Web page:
Through my experience as a yoga teacher, I see that nowadays more and more people are actively seeking greater spirituality in their life. They are realising that something is missing, and has been missing for a long time. They hope to break out of long held limiting patterns. They are seeking teachers and gurus for inspiration and guidance back to that source of spirit. They long to fulfil an emptiness which has not been satisfied since their childhood. Perhaps this is why so many of us fondly remember our childhood. We felt we were being guided by unseen hands (we were!) and when we grew up and left the nest, we may have inadvertently dumped the mother as guru, assuming we could then go it alone.
This book has arisen partly out of my yoga students' queries and needs for information about these topics. Firstly for themselves, and later on for their kids, they sense the future world is becoming less and less spiritually orientated. Deep down they want to develop in their family a more positive consciousness. I believe this searching instinct and the results of it should be imparted to our children from the earliest possible stage of their life and I also believe it is the mother's role to ignite that search in her children.
At this point I want to clarify my position on the role of men in the early life of the child. Firstly, as the title of the book suggests, my mission is to help awaken women to the deeper elements, and a more responsible role, in their mothering. This does not in any way mean to underplay the importance a man (be he the biological father or not) can play in a child's development. Secondly, I do not intend the tone of the book to assist in any way the popular thinking that "men can be mothers too". They can not and they should not try. They can indeed be nurturers, but as I will expand on in later sections, this is only one of a child's needs and only one of the many aspects both parents need to provide. Thirdly, I do not want to create an impression that the ideas of the book are aimed at, or away from, any particular family model; either the standard nuclear form with a textbook mum and dad; the ever-growing "blended" model; the battling single mum or dad model; or a same sex family.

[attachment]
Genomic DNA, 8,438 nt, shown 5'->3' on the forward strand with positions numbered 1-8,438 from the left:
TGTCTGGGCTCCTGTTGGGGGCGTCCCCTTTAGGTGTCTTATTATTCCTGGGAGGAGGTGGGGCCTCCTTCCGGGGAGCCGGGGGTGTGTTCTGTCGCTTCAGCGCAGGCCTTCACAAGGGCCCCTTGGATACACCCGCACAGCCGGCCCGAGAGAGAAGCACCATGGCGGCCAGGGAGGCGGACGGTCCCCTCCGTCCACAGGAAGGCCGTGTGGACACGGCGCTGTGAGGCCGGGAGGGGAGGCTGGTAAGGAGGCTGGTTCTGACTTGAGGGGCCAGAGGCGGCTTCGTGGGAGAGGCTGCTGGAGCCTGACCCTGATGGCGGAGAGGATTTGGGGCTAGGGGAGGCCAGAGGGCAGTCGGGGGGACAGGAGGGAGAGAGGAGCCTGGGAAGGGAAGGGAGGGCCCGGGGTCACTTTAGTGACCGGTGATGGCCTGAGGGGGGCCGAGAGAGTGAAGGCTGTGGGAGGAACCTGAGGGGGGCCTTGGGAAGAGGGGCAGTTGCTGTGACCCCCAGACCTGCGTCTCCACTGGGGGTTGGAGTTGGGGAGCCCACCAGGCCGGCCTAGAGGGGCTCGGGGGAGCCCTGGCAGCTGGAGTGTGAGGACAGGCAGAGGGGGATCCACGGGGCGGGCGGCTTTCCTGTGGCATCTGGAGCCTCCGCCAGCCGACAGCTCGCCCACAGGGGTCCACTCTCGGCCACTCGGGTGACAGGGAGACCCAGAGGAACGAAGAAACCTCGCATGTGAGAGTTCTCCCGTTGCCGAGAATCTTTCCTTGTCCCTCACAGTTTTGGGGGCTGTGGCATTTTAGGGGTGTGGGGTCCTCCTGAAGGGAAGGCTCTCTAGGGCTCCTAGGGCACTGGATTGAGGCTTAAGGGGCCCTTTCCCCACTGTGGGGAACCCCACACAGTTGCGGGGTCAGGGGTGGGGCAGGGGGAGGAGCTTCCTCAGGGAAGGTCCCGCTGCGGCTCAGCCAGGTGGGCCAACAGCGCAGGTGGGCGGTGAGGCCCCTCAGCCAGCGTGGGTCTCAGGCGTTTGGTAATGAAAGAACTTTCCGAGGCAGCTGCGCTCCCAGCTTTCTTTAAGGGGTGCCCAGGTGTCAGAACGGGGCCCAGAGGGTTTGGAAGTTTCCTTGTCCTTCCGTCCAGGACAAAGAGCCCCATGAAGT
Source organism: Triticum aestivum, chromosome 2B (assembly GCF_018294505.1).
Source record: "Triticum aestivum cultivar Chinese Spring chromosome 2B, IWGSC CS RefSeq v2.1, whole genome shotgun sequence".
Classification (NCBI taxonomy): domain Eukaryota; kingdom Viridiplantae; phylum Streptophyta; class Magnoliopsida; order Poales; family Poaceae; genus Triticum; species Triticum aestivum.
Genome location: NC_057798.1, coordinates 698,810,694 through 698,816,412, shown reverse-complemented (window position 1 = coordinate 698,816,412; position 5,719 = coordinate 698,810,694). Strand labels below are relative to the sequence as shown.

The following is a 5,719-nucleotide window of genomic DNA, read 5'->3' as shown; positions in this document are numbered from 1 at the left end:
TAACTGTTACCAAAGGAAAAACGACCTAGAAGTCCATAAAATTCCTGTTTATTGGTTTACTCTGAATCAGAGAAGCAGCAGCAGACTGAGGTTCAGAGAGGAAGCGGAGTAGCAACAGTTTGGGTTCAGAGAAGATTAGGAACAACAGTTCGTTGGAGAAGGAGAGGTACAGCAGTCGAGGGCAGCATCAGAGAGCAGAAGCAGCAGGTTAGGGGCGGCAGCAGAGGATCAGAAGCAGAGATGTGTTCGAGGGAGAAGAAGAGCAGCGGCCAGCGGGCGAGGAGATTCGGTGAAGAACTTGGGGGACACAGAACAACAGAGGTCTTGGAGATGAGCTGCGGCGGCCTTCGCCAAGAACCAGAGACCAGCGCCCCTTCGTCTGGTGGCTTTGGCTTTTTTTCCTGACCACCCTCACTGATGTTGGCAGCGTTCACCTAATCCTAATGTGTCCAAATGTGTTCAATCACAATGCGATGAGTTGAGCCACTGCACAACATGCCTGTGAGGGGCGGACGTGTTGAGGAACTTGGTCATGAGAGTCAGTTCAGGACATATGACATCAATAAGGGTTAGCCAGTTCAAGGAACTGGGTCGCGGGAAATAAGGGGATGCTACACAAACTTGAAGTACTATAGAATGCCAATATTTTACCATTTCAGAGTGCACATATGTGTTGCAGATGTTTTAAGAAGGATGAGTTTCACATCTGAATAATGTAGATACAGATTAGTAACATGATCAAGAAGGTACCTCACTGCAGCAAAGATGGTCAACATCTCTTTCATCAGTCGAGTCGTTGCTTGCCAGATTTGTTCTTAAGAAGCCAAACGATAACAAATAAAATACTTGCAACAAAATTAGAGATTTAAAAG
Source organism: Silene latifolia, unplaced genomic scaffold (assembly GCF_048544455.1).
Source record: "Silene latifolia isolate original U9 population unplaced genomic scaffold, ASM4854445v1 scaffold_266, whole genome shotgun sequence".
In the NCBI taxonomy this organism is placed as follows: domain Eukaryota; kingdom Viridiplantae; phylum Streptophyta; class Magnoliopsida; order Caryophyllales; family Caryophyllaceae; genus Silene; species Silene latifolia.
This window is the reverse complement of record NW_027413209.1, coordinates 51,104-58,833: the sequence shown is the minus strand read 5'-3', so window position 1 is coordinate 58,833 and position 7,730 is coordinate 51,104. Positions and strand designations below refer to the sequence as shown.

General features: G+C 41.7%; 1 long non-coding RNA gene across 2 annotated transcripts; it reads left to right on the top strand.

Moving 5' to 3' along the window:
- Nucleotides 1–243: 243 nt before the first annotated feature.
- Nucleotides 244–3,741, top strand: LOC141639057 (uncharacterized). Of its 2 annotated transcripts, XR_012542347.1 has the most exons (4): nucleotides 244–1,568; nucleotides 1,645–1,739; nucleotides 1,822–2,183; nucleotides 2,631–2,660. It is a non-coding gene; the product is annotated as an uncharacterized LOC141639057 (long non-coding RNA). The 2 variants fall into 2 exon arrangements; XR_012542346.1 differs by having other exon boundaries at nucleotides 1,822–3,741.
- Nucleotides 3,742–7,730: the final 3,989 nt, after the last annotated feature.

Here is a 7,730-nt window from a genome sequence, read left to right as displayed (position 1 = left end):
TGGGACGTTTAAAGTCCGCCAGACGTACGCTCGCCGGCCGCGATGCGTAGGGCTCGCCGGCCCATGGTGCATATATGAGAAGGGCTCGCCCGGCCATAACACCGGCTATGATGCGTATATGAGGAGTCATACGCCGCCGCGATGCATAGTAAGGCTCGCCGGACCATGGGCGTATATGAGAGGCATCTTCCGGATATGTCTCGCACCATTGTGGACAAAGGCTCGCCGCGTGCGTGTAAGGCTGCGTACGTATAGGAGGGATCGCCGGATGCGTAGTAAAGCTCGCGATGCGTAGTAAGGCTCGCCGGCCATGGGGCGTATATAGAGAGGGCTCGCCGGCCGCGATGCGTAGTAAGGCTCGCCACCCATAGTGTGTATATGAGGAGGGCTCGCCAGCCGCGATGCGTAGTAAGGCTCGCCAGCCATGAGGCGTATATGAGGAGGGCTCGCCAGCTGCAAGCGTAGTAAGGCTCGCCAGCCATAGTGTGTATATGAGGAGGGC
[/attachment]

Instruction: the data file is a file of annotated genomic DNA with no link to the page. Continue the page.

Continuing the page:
Today, most couples approaching parenthood have an understanding that the father will be, to varying degrees, physically, emotionally, intellectually
and spiritually involved with the child. This involvement is much greater than it would have been in previous generations. Most men, far more than ever before, are now empathising with and supporting their pregnant partner, being an active participant in the birth, bonding earlier and more strongly with the new baby. I believe that whilst these things are of enormous value to the mother, to the father and to the family's relationship as a whole, they are of little direct value to the child before the age of about 6 months, around which time a child becomes conscious of his individuality. Beyond 6 months a child begins true social interaction, firstly with a small number of intimate people - such as the father, siblings, grandparents and close friends. Up until then, it is obvious that babies experience their mothers as part of, or an extension of, themselves, just as they did within the womb. It is ironic that during this time, some mothers are simultaneously trying not to experience the baby any longer as a part of themselves!
For many months, babies are most sensitive to an aura or the vibe of a person around them more so than any knowing of who that person might be to them or what that person might do for them. They are born with a most intimate biological and psychic connection to their mother, and for some time these are the only two channels through which their mind and body can operate.
Following a child's birth, the involvement of a male partner in sharing the parental duties, day or night, definitely helps the woman in her own requirements of sleep, personal space, lessening of domestic duties and so on, and definitely helps the man to be more empathetic with his partner's changing life. It also helps the man to appreciate the nature and needs of his child. However, whilst the child may be getting to know the father's aura, and may reap the benefits of his loving hands-on care, none of the father's efforts can equate to the subtle maternal inputs for which he is not biologically (and therefore psycho-emotionally) constructed.
Babies and women are designed for each other - from the physiology of her uterus and breasts, through the more subtle factors like pitch of her voice, softer touch and hormonal smells, to the ineffable experience of having gestated and given birth to that child and the bio-psycho-spiritual attachment that brings to each of them. I believe that no man (nor wet nurse nor child care worker) can exactly substitute for those factors. Let's face it, nature made women to be, once impregnated, a fully self contained unit,